Symptoms of depression are common in people with dementia, but previous studies have often looked at single episodes of depression, failing to take into account how depression develops over time. The course of depression varies greatly between individuals – some might experience depressive symptoms only transiently, followed by full remission, others might have remitting and relapsing depression, and some might be chronically depressed. Different courses of depression may reflect different underlying causes, and might be linked to different risks of dementia.
The study included 3325 adults aged 55 and over, who all had symptoms of depression but no symptoms of dementia at the start of the study. The data was gathered from the Rotterdam Study, a population-based cohort study of various diseases in the Netherlands which allowed the authors to track depressive symptoms over 11 years and the risk of dementia for a subsequent 10 years.
Using the Center for Epidemiology Depression Scale (CES-D) and the Hospital Anxiety and Depression Scale-Depression (HADS-D), the authors identified five different trajectories of depressive symptoms - low depression symptoms (2441 participants); initially high symptoms that decreased (369); low starting scores that increased then remitted (170); initially low symptoms that increased (255); and constantly high symptoms (90).
Of the 3325 participants, 434 developed dementia, including 348 cases of Alzheimer’s disease. Among the group with low symptoms of depression, 10% (226/2174) developed dementia. The researchers used this as the benchmark against which to compare other trajectories of depression – the study did not compare the risk of dementia following depression with the risk of dementia for adults in the general population (without depression).
Only the group whose symptoms of depression increased over time was at an increased risk of dementia– 22% of people (55/255) in this group developed dementia. This risk was particularly pronounced after the first 3 years. Individuals with remitting symptoms of depression were not at an increased risk of dementia compared to individuals with low depressive symptoms. The authors say that this suggests that having severe symptoms of depression at one point in time does not necessarily have any lasting influence on the risk of dementia.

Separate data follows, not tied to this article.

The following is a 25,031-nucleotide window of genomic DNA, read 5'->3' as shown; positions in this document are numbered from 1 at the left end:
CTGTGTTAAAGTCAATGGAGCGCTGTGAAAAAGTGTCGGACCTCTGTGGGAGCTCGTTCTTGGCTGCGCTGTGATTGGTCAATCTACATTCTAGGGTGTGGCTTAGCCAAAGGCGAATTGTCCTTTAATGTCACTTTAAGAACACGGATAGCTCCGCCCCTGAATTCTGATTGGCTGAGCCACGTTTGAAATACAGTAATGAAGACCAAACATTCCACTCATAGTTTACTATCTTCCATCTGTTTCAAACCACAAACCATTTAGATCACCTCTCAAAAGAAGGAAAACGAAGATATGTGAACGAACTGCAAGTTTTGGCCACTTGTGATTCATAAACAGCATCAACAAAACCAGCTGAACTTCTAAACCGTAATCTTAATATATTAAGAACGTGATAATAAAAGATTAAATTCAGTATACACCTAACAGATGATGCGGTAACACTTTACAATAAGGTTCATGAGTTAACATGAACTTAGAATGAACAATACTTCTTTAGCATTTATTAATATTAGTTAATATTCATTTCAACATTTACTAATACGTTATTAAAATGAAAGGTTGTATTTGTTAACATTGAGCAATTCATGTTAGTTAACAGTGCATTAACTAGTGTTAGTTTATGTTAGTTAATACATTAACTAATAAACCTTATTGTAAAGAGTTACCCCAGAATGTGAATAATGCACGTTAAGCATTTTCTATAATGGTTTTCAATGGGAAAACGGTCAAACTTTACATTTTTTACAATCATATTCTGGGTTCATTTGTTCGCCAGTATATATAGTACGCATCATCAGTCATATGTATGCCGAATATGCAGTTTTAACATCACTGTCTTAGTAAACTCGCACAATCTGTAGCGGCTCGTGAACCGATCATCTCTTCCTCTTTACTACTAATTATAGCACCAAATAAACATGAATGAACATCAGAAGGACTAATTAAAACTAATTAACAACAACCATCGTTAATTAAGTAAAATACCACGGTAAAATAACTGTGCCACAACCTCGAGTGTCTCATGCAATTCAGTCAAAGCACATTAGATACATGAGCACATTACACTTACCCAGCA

The authors say their findings support the hypothesis that increasing symptoms of depression in older age could potentially represent an early stage of dementia. They also say that the findings support previous suggestions that dementia and some forms of depression may be symptoms of a common cause. They say that at the molecular levels, the biological mechanisms of depression and neurodegenerative diseases overlap considerably including the loss of ability to create new neurons, increased cell death and immune system dysregulation.
According to Dr M Arfan Ikram, Department of Epidemiology, Erasmus University Medical Center, Rotterdam, Netherlands, “Depressive symptoms that gradually increase over time appear to better predict dementia later in life than other trajectories of depressive symptoms such as high and remitting, in this study. There are a number of potential explanations, including that depression and dementia may both be symptoms of a common underlying cause, or that increasing depressive symptoms are on the starting end of a dementia continuum in older adults. More research is needed to examine this association, and to investigate the potential to use ongoing assessments of depressive symptoms to identify older adults at increased risk of dementia.” 
Writing in a linked Comment, Dr Simone Reppermund from the Department of Developmental Disability and Centre for Healthy Brain Ageing at the University of New South Wales, Sydney, Australia, says: “In conclusion, several factors can contribute to the development of both depression and dementia. The questions are if, and how, the presence of depression modifies the risk for dementia. The study by Mirza and colleagues provides an answer to the first question: depression, especially steadily increasing depressive symptoms, seems to increase the risk for dementia. However, the question of how the presence of depressive symptoms modifies the risk of dementia still remains. More studies of depression trajectories over a long period, with inclusion of biological measures, are necessary to understand the link between depression and dementia, in particular the underlying mechanisms. A focus on lifestyle factors such as physical activity and social networks, and biological risk factors such as vascular disease, neuroinflammation, high concentrations of stress hormones, and neuropathological changes, might bring new treatment and prevention strategies a step closer.”
Source: The Lancet Psychiatry